on January 5, 2014 - 5:22 PM
, updated January 5, 2014 at 8:02 PM
This is the story of how a scrap of paper and a certain word written on it saved a young man’s life.
When 18-year-old Bruce T. Barber was drafted into the military in World War II, he was soon on his way to Camp Upton, Suffolk County, where he was processed, he says, “like cattle into the Army, along with 18,000 other youngsters.”
Well, of course, that was the case. World War II was raging. Germany and Japan sought to conquer the free world.
“Casualties were high. Our ranks were being depleted. In the Pacific, it was malaria and jungle fever claiming many of the soldiers,” Barber says, recalling how he received a number of inoculations at Camp Upton. “You walked between eight medics, and each gave you a shot on each arm. Guys dropped like flies.”
For Barber, though, he wrote his own lifesaving prescription.
“We were in a huge room and given index cards,” he says. “An officer said, ‘Write your name in the upper right-hand corner, your serial number in the left-hand corner and below that, your occupation.’ ”
Barber reflected for a moment. He had come straight from Bennett High School and had never worked. But he recalled his hobbies of model-making and artwork: “So I listed myself as an artist and turned the index card in.”
He arrived in the Pacific in January 1944 aboard the former civilian ocean liner, the Matsonia, along with 5,000 shipmates, all members of the 41st Infantry Division, which had already been fighting in the Pacific for more than 18 months and needed replacements.
Barber’s first enemy encounter occurred at Hollandia, New Guinea.
“It was a major operation involving aircraft carriers, battleships, cruisers and destroyers that shelled the harbor. When we landed, we had air support,” Barber says. “But everyone was surprised because there was very little resistance. This was the first of Gen. Douglas MacArthur’s leapfrogging strategy which isolated major pockets of Japanese army troops, literally cutting them off from supplies.”
The next target was the island of Biak, part of the Dutch-owned Schouten Islands.
“The value of Biak was that it had three airfields, which were a threat to the American advance,” Barber says. “The major obstacle of Biak was its caves. Biak is a coral upthrust completely formed of coral. The Japanese were inside the caves that were part of a huge palisade overlooking both the airstrips and beachhead. That’s what made it so difficult.”
The cover of one magazine from that time, Barber says, described the taking of the island as “Bloody Biak.”
“The enemy was raining down fire on infantry troops trying to reach the airfields,” he recalls.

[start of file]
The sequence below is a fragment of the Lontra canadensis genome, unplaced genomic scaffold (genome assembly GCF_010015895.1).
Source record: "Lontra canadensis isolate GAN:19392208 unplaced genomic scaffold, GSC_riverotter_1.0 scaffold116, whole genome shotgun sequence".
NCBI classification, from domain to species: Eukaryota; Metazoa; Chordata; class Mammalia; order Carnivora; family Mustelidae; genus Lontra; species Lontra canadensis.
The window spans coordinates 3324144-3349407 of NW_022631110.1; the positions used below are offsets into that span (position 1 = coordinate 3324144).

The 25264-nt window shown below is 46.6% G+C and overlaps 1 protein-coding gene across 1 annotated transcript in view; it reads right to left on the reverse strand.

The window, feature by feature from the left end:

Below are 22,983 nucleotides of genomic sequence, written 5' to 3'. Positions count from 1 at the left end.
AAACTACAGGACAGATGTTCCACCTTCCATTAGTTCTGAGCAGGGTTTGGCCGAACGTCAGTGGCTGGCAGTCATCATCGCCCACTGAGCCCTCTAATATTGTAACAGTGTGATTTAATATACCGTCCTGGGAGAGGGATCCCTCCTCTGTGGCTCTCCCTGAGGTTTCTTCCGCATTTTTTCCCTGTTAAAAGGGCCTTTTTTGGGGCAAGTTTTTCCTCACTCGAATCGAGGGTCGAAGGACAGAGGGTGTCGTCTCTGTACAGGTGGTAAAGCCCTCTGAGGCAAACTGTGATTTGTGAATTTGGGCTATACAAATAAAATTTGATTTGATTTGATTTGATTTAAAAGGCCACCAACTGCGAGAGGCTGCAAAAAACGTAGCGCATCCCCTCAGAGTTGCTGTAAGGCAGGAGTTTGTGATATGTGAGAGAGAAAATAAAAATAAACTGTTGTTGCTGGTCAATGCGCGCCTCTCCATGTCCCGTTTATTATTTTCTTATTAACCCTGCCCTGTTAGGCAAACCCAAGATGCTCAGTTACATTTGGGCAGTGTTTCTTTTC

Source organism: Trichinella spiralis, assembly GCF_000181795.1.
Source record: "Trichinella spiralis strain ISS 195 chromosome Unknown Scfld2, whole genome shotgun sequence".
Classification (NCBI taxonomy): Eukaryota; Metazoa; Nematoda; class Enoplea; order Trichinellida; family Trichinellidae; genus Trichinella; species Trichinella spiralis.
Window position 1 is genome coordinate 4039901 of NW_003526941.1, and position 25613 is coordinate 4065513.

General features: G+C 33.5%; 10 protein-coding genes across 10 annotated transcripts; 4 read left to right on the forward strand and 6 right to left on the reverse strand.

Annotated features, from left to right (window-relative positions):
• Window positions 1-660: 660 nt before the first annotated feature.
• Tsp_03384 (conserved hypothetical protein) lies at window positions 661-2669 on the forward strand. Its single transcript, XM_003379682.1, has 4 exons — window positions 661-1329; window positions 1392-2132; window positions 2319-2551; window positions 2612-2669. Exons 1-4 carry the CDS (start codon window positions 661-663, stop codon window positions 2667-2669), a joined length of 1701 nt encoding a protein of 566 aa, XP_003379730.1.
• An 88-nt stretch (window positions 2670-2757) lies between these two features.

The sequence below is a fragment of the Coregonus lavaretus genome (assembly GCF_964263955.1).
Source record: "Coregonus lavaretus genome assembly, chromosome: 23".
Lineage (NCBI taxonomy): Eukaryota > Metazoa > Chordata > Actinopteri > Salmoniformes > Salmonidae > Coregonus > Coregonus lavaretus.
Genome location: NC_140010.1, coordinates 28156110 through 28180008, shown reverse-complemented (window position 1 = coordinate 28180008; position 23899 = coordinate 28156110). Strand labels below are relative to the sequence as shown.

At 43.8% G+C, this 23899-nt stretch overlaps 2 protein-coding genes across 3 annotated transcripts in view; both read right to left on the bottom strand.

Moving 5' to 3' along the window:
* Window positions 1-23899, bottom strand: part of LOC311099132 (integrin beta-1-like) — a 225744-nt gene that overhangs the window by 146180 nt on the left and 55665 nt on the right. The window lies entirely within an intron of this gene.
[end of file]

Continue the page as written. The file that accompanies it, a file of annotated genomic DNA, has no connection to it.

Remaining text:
So commanders decided to fight fire with fire, dropping combustibles above the caves and then igniting the material after it had seeped through the porous coral.
Barber, though, had been spared the beachhead blood bath. He says he had previously been reassigned from his infantry platoon to the division’s reconnaissance unit, where he scouted out other sections of Biak to draw maps and locate a high-priority target.
“We were looking for a prominent Japanese admiral protected by elite Japanese marines,” Barber says. “We never found him but ran into ambushes and got into firefights. After everything cooled down at Biak and the airstrips were secured, myself and two other companions who’d also been taken out of the infantry unit decided to revisit our old platoon.
“When we found our platoon camp, we were shown into the tent, and I turned and asked a survivor what was the reason for so many empty cots. He said three-quarters of the platoon were casualties of the fight to gain the airstrips. I was puzzled, and when I returned to camp, I asked the commanding officer why I had been plucked out of that platoon.
“He said all of the commanding officers of the division who needed replacements visited the division command post and went through the alphabetized index cards that had traveled with the troops. He told me, ‘I was looking for a replacement artist map-maker and got past the A’s, and there was B, and under it, ‘Barber,’ and under that, ‘artist.’ He did not know I was not a professional artist, but only a mere student of art.”
Ever since then, when Barber recalls this war story, he ends by saying, “The index card saved my life.”
After returning to Buffalo, he attended Albright Art School, which launched his career in advertising.
And it turns out that the 18-year-old draftee was right about himself when he dashed down the word “artist.” Throughout his life, he often spent his spare time as a watercolorist.
Three of his paintings are in the permanent collection of the Burchfield Penney Art Center.
“Ironically,” he says, “one of them is of Biak. It’s a war scene.”